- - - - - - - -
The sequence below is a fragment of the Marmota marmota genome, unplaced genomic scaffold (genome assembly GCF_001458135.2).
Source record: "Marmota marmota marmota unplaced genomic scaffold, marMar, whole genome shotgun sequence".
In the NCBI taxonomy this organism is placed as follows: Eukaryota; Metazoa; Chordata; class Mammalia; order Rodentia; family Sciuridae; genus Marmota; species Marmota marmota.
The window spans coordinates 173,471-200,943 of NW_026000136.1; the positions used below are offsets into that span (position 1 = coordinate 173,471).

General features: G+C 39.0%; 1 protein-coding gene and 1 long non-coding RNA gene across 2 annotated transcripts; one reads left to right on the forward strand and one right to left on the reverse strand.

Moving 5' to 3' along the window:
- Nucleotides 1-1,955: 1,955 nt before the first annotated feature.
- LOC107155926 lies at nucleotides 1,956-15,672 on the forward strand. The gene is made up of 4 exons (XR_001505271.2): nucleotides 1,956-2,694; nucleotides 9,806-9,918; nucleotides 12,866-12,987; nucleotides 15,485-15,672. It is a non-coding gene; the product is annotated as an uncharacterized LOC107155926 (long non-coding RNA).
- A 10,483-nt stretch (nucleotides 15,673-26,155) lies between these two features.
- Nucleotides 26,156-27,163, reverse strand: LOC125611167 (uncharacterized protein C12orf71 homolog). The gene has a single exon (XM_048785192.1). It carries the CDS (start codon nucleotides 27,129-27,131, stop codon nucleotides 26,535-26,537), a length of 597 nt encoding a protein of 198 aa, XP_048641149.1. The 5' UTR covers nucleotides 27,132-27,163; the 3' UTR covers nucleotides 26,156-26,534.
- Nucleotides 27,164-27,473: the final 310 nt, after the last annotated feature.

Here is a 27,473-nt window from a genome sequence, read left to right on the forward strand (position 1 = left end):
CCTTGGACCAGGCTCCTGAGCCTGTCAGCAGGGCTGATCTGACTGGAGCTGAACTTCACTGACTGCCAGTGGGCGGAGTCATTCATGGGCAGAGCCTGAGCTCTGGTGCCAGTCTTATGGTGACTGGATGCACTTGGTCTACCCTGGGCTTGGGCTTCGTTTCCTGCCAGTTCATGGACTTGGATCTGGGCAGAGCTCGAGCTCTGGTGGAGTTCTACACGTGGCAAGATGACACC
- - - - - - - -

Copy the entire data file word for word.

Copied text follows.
The sequence below is a fragment of the Marmota marmota genome, unplaced genomic scaffold (genome assembly GCF_001458135.2).
Source record: "Marmota marmota marmota unplaced genomic scaffold, marMar, whole genome shotgun sequence".
In the NCBI taxonomy this organism is placed as follows: Eukaryota; Metazoa; Chordata; class Mammalia; order Rodentia; family Sciuridae; genus Marmota; species Marmota marmota.
The window spans coordinates 173,471-200,943 of NW_026000136.1; the positions used below are offsets into that span (position 1 = coordinate 173,471).

General features: G+C 39.0%; 1 protein-coding gene and 1 long non-coding RNA gene across 2 annotated transcripts; one reads left to right on the forward strand and one right to left on the reverse strand.

Moving 5' to 3' along the window:
- Nucleotides 1-1,955: 1,955 nt before the first annotated feature.
- LOC107155926 lies at nucleotides 1,956-15,672 on the forward strand. The gene is made up of 4 exons (XR_001505271.2): nucleotides 1,956-2,694; nucleotides 9,806-9,918; nucleotides 12,866-12,987; nucleotides 15,485-15,672. It is a non-coding gene; the product is annotated as an uncharacterized LOC107155926 (long non-coding RNA).
- A 10,483-nt stretch (nucleotides 15,673-26,155) lies between these two features.
- Nucleotides 26,156-27,163, reverse strand: LOC125611167 (uncharacterized protein C12orf71 homolog). The gene has a single exon (XM_048785192.1). It carries the CDS (start codon nucleotides 27,129-27,131, stop codon nucleotides 26,535-26,537), a length of 597 nt encoding a protein of 198 aa, XP_048641149.1. The 5' UTR covers nucleotides 27,132-27,163; the 3' UTR covers nucleotides 26,156-26,534.
- Nucleotides 27,164-27,473: the final 310 nt, after the last annotated feature.

Here is a 27,473-nt window from a genome sequence, read left to right on the forward strand (position 1 = left end):
CCTTGGACCAGGCTCCTGAGCCTGTCAGCAGGGCTGATCTGACTGGAGCTGAACTTCACTGACTGCCAGTGGGCGGAGTCATTCATGGGCAGAGCCTGAGCTCTGGTGCCAGTCTTATGGTGACTGGATGCACTTGGTCTACCCTGGGCTTGGGCTTCGTTTCCTGCCAGTTCATGGACTTGGATCTGGGCAGAGCTCGAGCTCTGGTGGAGTTCTACACGTGGCAAGATGACACC